The White House’s public-relations campaign on the sequester keeps on paying dividends … to their opponents. Yesterday, Neil Cavuto interviewed former Secret Service agent Dan Bongino, who explained that the Secret Service has no decision-making authority in regard to tours of the White House, despite Barack Obama’s initial claim that the DHS agency had forced their cancellation due to a lack of funds. Bongino blasted Obama for passing the buck, calling it “an act of political cowardice” (via National Review):
A former agent blasted President Obama for blaming the Secret Service for the decision to shut down White House tours, calling it “an act of political cowardice” on Your World with Neil Cavuto this afternoon. Dan Bongino explained that the agency’s job is to provide security for the White House; it does not determine who comes in. “To say that this was the Secret Service, and that they somehow injected themselves into a political decision — well, do they get to tell [the president] to stop taking vacations and to stop going golfing as well?” Bongino said. “This doesn’t even pass the smell test.” …
Bongino, who was Maryland’s Republican candidate for Senate in 2012, called the administration’s laying the blame for the decision on the Secret Service “nonsense.” He added that he knows current agents who are upset with the White House for “throwing the Secret Service under the bus,” but they will “take it on the chin.”
Fox News wasn’t the only news agency that wasn’t buying the Secret Service explanation, either. Two days ago, ABC’s Jon Karl laid into Jay Carney for pushing the line:
Later in the briefing, ABC News’ Jonathan Karl grilled Carney over the cost of the tours, relative to other expenses. “The Secret Service told us that the tours cost $74,000 a week. How much is it going to cost for the President to travel later this week to Illinois?” Karl asked.
“Well, the President is the President of the United States,” Carney replied, “and he is elected to represent all of the people. And he travels around the country, appropriately. I don’t have a figure on the cost of presidential travel. It is obviously something, as every President deals with because of security and staff, a significant undertaking. But the President has to travel around the country. He has to travel around the world. That is part of his job.”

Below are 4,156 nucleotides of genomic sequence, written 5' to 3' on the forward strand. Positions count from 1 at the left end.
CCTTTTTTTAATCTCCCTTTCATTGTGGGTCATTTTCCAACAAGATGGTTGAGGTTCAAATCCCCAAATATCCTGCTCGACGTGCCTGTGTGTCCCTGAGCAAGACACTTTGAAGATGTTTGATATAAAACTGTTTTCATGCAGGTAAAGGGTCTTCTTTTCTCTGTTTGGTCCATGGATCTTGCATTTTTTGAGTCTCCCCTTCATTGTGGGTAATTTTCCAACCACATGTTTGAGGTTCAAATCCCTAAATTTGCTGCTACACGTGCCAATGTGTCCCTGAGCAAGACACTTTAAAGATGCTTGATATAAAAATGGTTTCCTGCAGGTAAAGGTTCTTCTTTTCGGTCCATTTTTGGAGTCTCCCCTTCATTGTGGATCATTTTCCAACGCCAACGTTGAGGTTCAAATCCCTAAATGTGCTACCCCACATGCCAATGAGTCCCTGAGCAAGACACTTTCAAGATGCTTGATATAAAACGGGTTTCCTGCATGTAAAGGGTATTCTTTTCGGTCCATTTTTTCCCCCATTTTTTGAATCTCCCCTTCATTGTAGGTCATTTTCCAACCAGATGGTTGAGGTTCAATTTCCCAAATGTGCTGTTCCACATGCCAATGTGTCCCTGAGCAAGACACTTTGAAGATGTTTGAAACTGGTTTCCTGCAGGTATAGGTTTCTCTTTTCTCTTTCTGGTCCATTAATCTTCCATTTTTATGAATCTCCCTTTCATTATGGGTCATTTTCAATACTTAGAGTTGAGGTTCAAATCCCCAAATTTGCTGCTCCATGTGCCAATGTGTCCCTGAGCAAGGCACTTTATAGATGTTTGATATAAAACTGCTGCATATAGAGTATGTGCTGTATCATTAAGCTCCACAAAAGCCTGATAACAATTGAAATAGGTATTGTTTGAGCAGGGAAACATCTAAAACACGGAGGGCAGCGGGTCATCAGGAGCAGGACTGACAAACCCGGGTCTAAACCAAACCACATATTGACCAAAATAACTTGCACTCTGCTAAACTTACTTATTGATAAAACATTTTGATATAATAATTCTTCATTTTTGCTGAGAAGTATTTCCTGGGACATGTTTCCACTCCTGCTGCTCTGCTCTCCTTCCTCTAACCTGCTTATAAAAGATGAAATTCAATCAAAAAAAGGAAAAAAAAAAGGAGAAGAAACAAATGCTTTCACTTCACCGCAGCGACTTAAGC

“How much does it cost for him to go and play golf?” Karl shot back.
“Jon, again, you’re trivializing an impact here,” carney said. “People will lose their jobs. Three-quarters of a million people will lose their job.”
“This is about choices,” Karl said. “You have a certain amount of…”
“Right,” Carney interrupted, “The law stipulates what the costs will be for each agency. Those jobs will be lost, okay? And you can report on White House tours, or you can find out what the impacts are out in the real world, additional impacts are. This is a real-world impact here, and it is unfortunate. And it is an unhappy choice.”
Actually, the White House trivialized the impact of the sequester by churlishly canceling the tours, although in all fairness it’s almost impossible not to trivialize a mere 2.3% reduction in spending — especially after watching the federal budget grow by more than a third since 2007.
Update: DHS, not Treasury. I’ve corrected it above.